Cui Jie: From Pavilion to Space Station – Reviewed

Cui Jie From Pavilion to Space Station at CFCCA (2019)-main.web

An exhibition addressing how shifts in architectural style reflect national identity, Cui Jie’s From Pavilion to Space Station’s small scale belies its big ideas, finds Mike Pinnington…

What can architecture tell us about a place, its citizens, their beliefs and the impression they want to project to the world? These concerns are addressed in one of a pair of related exhibitions currently on display at Manchester’s Centre for Chinese Contemporary Art. The latest iteration of CFCCA’s Future Cities strand of programming, it sets out to investigate the ‘intersection between art and architecture’ through real and imagined urban spaces.

In Cui Jie’s From Pavilion to Space Station, we find an artist working at that very junction. Allotted the smaller of the centre’s two exhibition spaces, it makes for a relatively slight presentation of five works (all made this year). Dominating the room are a pair of large-scale paintings (above). Without context, they could be confused for lavishly executed reproductions of old, Golden Age of Science Fiction book covers, or glimpses of an alternative, unseen version of Blade Runner, as imagined by designer and neo-futuristic concept artist, Syd Mead.

“Beautiful yet foreboding, a subtle evocation of soft power it isn’t”

The larger of the works, The Second Generation of Peak Tower 2, depicts an imposing and brutally (if not brutalist) futuristic building as viewed from below at night-time. Handsomely rendered in layered Acrylic and spray paint, it is beautiful and yet foreboding – a subtle evocation of soft power it isn’t. Alongside it, The Lakeside Pavilion is airier somehow; appearing to hover in space and incorporating a ringed planet, it conjures a sleeker, more utopian vision. Darkness and light, roiling nightmare and vivid daydream hang side-by-side, twin suggestions of what is and what might have been, or could still be. Despite such fantastical appearances, each of these paintings are grounded in reality, having been made in response to the architectural evolution – taking in everything from Chinese propaganda and communism to modernism and beyond – atop Victoria Peak, in Hong Kong.

Cui Jie From Pavilion to Space Station at CFCCA (2019)-drawings.web

Overlooking the Island’s harbour, successive pavilions have variously been symbols of ‘power, colonial legacy, capitalism and [most recently] tourism’. The location confers a breath-taking view that, no doubt, presents ideal Instagrammable opportunities. In the last century, three different pavilions have occupied the site, each reflecting their particular geopolitical moment; the original, destroyed by invading Japanese forces during the Second World War, was of traditional Chinese design.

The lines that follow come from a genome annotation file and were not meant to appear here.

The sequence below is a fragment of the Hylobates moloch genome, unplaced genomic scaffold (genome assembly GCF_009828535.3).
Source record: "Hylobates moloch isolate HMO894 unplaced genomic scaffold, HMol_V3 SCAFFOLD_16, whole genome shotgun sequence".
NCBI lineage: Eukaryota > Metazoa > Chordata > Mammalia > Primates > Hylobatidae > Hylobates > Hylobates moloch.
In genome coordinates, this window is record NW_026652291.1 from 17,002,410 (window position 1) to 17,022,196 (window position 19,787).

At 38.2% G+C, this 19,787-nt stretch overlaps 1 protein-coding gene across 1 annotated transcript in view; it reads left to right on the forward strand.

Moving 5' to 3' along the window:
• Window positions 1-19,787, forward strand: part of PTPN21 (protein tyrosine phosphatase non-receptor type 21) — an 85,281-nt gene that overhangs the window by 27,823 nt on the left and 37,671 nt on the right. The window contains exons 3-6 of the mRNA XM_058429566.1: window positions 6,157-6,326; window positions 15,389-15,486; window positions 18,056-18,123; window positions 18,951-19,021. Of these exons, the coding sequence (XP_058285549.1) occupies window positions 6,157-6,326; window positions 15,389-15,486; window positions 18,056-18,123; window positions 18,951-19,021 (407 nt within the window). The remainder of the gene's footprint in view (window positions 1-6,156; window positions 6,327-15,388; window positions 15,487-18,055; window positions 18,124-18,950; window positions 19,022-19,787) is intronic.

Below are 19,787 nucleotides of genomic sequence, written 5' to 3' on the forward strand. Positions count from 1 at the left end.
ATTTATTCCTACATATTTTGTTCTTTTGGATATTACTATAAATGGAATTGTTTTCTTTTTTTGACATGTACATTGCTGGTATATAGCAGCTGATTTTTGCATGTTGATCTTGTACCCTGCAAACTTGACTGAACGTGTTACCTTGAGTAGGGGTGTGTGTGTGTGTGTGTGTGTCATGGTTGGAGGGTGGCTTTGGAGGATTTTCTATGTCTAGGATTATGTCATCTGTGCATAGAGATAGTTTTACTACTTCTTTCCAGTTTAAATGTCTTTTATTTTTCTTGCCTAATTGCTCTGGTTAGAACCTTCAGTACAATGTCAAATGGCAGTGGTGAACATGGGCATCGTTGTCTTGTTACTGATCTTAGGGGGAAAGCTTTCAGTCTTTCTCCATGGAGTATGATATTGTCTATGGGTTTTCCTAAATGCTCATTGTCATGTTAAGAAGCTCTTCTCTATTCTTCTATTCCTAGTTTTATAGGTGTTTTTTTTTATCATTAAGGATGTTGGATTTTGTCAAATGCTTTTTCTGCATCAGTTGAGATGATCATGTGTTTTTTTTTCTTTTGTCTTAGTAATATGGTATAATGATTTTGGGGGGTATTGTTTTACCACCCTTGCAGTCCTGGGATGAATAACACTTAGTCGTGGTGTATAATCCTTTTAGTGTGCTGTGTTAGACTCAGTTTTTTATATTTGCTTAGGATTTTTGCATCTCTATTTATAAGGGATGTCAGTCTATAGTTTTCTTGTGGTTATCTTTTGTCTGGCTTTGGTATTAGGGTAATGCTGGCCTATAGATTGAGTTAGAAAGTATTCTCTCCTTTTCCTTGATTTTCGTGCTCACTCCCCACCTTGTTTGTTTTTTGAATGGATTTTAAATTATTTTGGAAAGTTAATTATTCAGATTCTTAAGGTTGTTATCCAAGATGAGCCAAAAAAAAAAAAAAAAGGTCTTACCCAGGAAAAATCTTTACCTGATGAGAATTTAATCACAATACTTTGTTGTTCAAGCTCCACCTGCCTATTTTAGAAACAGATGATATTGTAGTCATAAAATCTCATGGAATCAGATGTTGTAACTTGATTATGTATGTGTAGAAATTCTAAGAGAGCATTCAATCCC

Flash forward to 1972 and the ancient China-inspired design by architect Chung Wah-nan is represented here by an accompanying set of three small coloured pencil on paper drawings (above). Respectively, Chung Wah-nan’s Listening Falls Pavilion; Chung Wah-nan’s Listening Falls Pavilion 2; and Chung Wah-nan’s Pavilion in West Lake Park are exquisite, A4-sized flights of fancy. They are like cities in the sky; or, perhaps more accurately, the heavens – spaceports to greet interstellar dignitaries.

“Evidence of literal and ideological battles can be found running like a rich thread through Cui Jie’s works”

Chung Wah-nan’s real-life Victoria Peak pavilion was demolished in 1993 in order to make way for the current imperious build. This was completed in 1997 – the same year in which the United Kingdom transferred its sovereignty and administration for the colony of Hong Kong to China. With the intention for the territory to retain autonomy from the mainland, it can only be read, I suppose, as something of a pointed statement that British architect Terry Farrell was chosen to oversee the work.

With Hong Kong currently experiencing an existential tug of war, evidence of literal and ideological battles, lessons learned – or not – can be found running like a rich thread through Cui Jie’s From Pavilion to Space Station. Judiciously utilising contemporary and historical architecture as the prism by which to reveal prevailing agendas and concerns, to describe Cui Jie’s impressive and deceptively deep works as timely and thought provoking is an understatement. I only wish there were more of them.

Mike Pinnington

Cui Jie: From Pavilion to Space Station continues @ the Centre for Chinese Contemporary Art until 12 January

Images: Cui Jie, From Pavilion to Space Station, at CFCCA (2019). Photographs by Michael Pollard

Posted on 29/11/2019 by thedoublenegative